“Wow – unbelievable!  I was the first in line – from start to finish, total of about 8 minutes.  Getting my prescription 10 feet away right now for a sinus infection. Ebony was the nurse practioner. Very nice, a model of efficiency.” – CVS MinuteClinic review on Yelp

How can a small, one-room “clinic” in a drugstore staffed by a single nurse practitioner get glowing reviews while state-of-the art medical facilities struggle with patient satisfaction? The answer is simple: retail clinics leverage the Value Adding Process (VAP) business model to achieve fast, consistent, affordable care outcomes that elude businesses models bound by complexity.

How VAP businesses create efficiency and standardize outcomes

While the Solution Shop business model employs highly-trained experts to solve undefined problems, a VAP business begins with a defined problem with consistent inputs and then, through consistent processes, delivers consistent results.

How does this model play out in MinuteClinic? First, they standardize inputs. CVS advertises the specific conditions that they treat, and they decline to treat any others. In this way, they encourage a well-defined subset of patients to visit. If a person has a powerful sore throat, pustules, a fever, and other tell-tail signs of a strep infection, that person would consider visiting MinuteClinic.

Second, they use consistent processes to treat conditions. They diagnoses and treat diseases in the realm of precision medicine such as strep throat that are well-understood and easily diagnosed. A person goes in and gets a throat swab for a fast-culture strep test. If the test comes back positive, the person gets a prescription for antibiotics shown to effectively treat the disease. These consistent processes enable retail clinics to primarily employ nurse practitioners instead of very expensive doctors who would be underutilized treating only well-defined conditions.

Finally, due to consistent inputs with defined procedures, MinuteClinic can deliver consistent health outcomes. Because of their consistency, instead of charging by time, MinuteClinic charges by outcome –each procedure has a set cost, often much lower than that of a hospital or general clinic. Despite lower costs, RAND has reported that retail clinic quality-of-care scores are comparable to more conventional settings.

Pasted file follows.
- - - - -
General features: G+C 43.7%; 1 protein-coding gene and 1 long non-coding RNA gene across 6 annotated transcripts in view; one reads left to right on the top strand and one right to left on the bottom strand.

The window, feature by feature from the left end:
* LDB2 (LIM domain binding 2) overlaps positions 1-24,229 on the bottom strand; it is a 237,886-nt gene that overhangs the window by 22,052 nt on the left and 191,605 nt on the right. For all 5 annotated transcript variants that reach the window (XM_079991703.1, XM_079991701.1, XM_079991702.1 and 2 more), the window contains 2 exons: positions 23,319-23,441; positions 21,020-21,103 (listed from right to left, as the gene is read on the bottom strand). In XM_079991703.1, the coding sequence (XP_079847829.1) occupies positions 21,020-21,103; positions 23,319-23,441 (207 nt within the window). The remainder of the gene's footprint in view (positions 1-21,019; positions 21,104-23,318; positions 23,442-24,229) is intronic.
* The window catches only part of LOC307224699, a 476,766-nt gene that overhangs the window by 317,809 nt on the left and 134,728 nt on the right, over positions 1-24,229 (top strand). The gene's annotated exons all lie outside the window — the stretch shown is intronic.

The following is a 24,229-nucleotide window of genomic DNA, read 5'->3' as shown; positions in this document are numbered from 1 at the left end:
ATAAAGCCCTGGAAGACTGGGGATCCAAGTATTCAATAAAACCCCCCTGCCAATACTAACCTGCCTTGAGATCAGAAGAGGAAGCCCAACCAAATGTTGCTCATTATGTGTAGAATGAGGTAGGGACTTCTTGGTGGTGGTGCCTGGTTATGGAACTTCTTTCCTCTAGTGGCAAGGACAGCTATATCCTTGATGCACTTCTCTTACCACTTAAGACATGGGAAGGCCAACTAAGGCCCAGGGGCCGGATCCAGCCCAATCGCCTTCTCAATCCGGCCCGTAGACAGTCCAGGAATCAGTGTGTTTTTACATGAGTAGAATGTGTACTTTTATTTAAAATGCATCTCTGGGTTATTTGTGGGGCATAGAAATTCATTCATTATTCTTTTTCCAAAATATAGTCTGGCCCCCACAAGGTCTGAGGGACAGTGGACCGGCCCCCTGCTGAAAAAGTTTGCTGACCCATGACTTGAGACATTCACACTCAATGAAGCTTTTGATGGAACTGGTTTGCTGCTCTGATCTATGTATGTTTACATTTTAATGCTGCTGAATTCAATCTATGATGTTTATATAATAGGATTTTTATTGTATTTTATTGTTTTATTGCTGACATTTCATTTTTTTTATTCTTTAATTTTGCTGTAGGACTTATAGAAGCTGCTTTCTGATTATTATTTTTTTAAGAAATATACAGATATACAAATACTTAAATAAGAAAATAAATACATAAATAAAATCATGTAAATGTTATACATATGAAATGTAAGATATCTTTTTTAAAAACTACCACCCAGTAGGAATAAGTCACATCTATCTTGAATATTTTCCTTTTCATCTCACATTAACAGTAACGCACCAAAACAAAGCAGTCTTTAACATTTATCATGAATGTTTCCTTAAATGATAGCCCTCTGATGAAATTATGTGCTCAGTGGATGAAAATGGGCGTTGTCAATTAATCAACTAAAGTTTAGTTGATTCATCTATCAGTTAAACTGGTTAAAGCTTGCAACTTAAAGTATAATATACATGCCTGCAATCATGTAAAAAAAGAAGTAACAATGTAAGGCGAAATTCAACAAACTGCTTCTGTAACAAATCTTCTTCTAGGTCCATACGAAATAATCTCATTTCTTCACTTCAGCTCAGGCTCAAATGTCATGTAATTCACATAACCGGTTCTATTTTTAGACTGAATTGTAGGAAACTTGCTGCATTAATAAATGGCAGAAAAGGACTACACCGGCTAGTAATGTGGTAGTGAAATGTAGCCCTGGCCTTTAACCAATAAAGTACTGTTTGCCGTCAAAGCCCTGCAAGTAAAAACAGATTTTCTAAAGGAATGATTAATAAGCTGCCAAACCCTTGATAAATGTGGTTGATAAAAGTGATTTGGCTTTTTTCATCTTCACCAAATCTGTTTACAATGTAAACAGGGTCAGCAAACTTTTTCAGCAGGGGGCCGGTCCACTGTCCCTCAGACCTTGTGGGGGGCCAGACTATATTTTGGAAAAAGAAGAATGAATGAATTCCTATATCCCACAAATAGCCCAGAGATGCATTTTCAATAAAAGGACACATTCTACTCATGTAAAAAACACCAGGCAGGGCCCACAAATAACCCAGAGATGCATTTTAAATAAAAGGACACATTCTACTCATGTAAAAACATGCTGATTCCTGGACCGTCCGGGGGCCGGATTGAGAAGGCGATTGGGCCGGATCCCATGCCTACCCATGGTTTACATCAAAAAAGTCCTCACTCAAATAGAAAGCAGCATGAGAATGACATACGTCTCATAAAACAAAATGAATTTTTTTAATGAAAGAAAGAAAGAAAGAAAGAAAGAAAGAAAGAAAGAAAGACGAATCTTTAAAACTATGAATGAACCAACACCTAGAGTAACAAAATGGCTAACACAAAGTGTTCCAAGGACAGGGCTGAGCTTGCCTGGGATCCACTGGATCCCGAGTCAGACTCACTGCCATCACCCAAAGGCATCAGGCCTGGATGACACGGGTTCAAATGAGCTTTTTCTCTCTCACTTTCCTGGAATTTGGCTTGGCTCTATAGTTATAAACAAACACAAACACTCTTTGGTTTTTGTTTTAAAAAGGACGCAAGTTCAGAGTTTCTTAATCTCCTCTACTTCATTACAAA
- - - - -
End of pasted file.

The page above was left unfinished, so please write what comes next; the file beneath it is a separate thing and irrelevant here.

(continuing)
Creating successful VAP businesses

Despite lower costs and equal if not higher quality care, retail clinics and other VAP businesses such as some specialty hospitals and surgery centers have provoked criticism from other care providers. Competitive backlash has resulted in slow approval for retail clinic operations, constraints on nurse practitioner scope-of-practice, and complaints that specialty centers steal profitable procedures and healthy patients. This backlash can reach devastating proportions: the Affordable Care Act in 2010 banned new specialty hospitals and prohibited investment in existing ones, crippling the industry.

We offer three suggestions for health care innovators who wish to improve health care by opening VAP businesses.

  • Augment, rather than directly compete with, incumbent players. Specialty hospitals billed themselves as alternatives to the general hospital, understandably provoking widespread backlash. Venture capitalists love the businesses that promise to take out the inefficient old boys, but these type of ventures rarely survive the resultant backlash. Some retail clinics, instead of directly competing, are acting as referral sources and offering services complimentary to traditional providers. Walgreens, for example, is partnering with local hospitals to provide coordinated care.
  • Do not mix business models. Every business is tempted to “do it all,” but the VAP business model specifically gains its power from doing a well-defined subset of procedures very well. In health care, any procedure with consistent results that can be coupled with consistent patient inputs (potentially via disruptive precision diagnostics) is a potential candidate for inclusion in a VAP business. Despite this wide field, many potential health care businesses do not significantly lower care costs or improve accessibility because they do not remain true to the business model. Many ambulatory surgery centers are somewhat lower cost than hospitals, but they do not reach their full cost-saving potential because they commingle intuitive, complex surgery with defined, well-understood procedures. Any who mix business models risk becoming like the ailing general hospital that must ultimately give way to more adept, focused competition.
  • Wisely adopt simplifying technology, but beware of overinvesting. MinuteClinic customers have a precise job-to-be-done: fix me as quickly and cheaply as possible. Technologies that aid patients in accomplishing this job will lead to satisfaction. MinuteClinic has effectively used electronic medical records that guide practitioners in diagnosis and treatment for some time. Other technologies, such as expensive imaging machines, may be tempting because they would allow the practitioners to diagnose a wider range of ailments. This technology investment would dangerous, however, because it would increase the cost of care while not enabling faster treatment.

VAP businesses that remain true to their models and follow these recommendations will help to create a health care system that is more affordable and accessible. Profitable opportunities abound. Executed correctly, customers will echo the reviewer above: “Wow – unbelievable!”


  • Devin Bean
    Devin Bean